Individuals who have autism will encounter some of the typical problems associated with their age, and because of their social learning difficulties these problems may be exacerbated. Autistic adults may be more likely to be unemployed (Baldwin, Costley & Warren, 2014), and less likely to live independently (Gray, Keating, Taffe, et al., 2014), for instance. Some research has shown that autistic adolescents and young adults have greater prevalence of epilepsy and seizures than their non-autistic peers (Rossi, Posar & Parmeggiani, 2000). Some of those issues may involve first responders and therefore action should be taken to ensure compliance with the current law.

The data collected in this study suggest that several actions are necessary to address the needs of the autism community. A primary goal should be to improve all aspects of autism awareness training being conducted in the State of New Jersey. This goal must be achieved using a multifaceted approach.

Regarding the methods currently used to train emergency service personnel, while computer-based training is both cost effective and efficient in delivering the message, in the opinion of the PI it does not provide the same quality of training that qualified in-person training accomplishes. One alternative and arguably superior training method is interaction with autistic individuals, which serves to train the emergency service provider and familiarize the special needs person with emergency responders (Debbaudt, 2002; Chown, 2009). Essentially, computer-based or Internet training should not be used as the sole method for training and should be supplemented with other techniques (Chown, 2009).

Speaker-based training supplemented with other techniques should be used as either refresher training or more importantly as base-line training because of the importance of providing a good foundation for future education. While it is important to include parents and advocates as a part of the training process, other options should be considered. As indicated in the data, there are a significant number of emergency service providers who have an immediate family relationship with special needs individuals. Using this untapped resource and engaging emergency service personnel to train other emergency service personnel brings a personal bond and validity to the training (Chown, 2009).

The results suggest that participants in this survey supported change from the current requirements to include lengthier and more diverse training methods. These methods should include other disabilities so that comparisons can be used to highlight differences (Chown, 2009). Additionally, the training should be developed using field and training personnel in an effort to develop tactically and operationally sound procedures.

Training should also be conducted with the various emergency service providers together and take the form of discussion groups or multiple service role play scenarios, where each group can understand recognition indicators and their response (Henshaw & Thomas, 2012). Finally, the importance of training should be promoted to the first responder community hired prior to 2008. While the law requires that pre-2008 hires be trained in autism recognition within three years of the law's passage, this requirement may have been overlooked or ignored. Since earlier hires make up a sizeable percentage of the first responder population, time, effort and money should be expended to entice them to participate in a continuing education program focused on autism awareness and recognition. Municipal, county and state agencies may consider partnering with federal agencies (e.g., the U.S. Department of Health and Human Services) to both improve and more widely promote autism recognition training.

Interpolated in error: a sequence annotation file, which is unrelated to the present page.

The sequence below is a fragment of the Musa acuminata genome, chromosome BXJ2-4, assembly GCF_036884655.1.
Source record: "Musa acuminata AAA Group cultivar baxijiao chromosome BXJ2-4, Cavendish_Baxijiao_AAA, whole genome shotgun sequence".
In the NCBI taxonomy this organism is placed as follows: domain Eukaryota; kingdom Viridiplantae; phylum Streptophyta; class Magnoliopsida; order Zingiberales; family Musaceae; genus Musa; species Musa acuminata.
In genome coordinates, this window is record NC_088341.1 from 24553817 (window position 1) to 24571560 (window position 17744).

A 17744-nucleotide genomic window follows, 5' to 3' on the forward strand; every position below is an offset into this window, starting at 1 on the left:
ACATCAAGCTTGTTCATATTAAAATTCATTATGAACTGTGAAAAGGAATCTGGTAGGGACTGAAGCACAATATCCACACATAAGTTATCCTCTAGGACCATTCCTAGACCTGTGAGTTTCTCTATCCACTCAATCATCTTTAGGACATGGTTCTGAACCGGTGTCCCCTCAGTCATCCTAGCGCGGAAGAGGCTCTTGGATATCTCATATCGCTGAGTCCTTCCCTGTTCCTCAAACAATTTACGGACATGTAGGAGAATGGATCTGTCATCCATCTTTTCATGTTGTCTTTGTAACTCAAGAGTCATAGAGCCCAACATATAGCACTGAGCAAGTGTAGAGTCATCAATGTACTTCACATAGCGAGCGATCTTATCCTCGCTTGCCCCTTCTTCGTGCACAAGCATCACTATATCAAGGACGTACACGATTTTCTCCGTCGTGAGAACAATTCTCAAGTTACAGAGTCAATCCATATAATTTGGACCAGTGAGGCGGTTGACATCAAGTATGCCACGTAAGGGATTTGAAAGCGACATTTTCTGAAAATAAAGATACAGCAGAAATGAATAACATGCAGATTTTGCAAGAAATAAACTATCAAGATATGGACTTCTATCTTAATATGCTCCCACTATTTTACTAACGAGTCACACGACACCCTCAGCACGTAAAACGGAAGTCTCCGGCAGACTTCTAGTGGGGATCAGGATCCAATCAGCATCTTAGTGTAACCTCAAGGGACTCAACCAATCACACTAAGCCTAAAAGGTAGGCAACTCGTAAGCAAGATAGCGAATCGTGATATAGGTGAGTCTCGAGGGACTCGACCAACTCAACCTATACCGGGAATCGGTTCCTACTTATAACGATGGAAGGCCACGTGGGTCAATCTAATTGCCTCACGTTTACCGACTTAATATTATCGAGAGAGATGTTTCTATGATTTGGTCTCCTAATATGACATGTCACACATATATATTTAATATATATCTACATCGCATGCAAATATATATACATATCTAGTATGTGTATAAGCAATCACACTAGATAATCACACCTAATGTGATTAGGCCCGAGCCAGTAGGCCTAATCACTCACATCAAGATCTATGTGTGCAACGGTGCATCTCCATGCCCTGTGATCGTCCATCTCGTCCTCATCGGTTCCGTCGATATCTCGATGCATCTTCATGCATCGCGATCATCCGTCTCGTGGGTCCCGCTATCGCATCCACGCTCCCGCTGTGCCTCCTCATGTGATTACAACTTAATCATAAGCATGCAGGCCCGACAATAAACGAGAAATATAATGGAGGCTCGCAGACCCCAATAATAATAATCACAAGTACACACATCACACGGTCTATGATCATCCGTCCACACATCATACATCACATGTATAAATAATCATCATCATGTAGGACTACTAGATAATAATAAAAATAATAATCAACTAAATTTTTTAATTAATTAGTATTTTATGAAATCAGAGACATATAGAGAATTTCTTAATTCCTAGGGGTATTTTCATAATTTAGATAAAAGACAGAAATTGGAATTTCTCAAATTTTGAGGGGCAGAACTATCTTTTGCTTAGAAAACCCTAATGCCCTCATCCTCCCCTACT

The present study has a number of limitations that should be acknowledged. First, due to logistical complications the PIs ultimately did not employ random sampling in gathering the sample. As such, it is not possible to definitively say how representative the results are of the greater New Jersey population of first responders. That said, a comparison of survey results with distributions from the U.S. Census (e.g., of numbers of first responder agencies, of NJ municipality population sizes) shows some proportionality. Secondly, as seen in one of the tables, proportionally more police responded to the survey than other types of first responders. This is potentially attributable to the fact that the PI is a former police officer, whose outreach to the various agencies may have elicited heightened recognition among fellow police. As such, there may be bias in the results to that end.

As one of the reviewers commented, the study does not assess first responders' perceptions of their own autism awareness. As mentioned, previous studies have found that first responders tend to over-estimate their knowledge about autism. In hindsight, it would have been good to address this point, and its omission is a limitation of the present findings.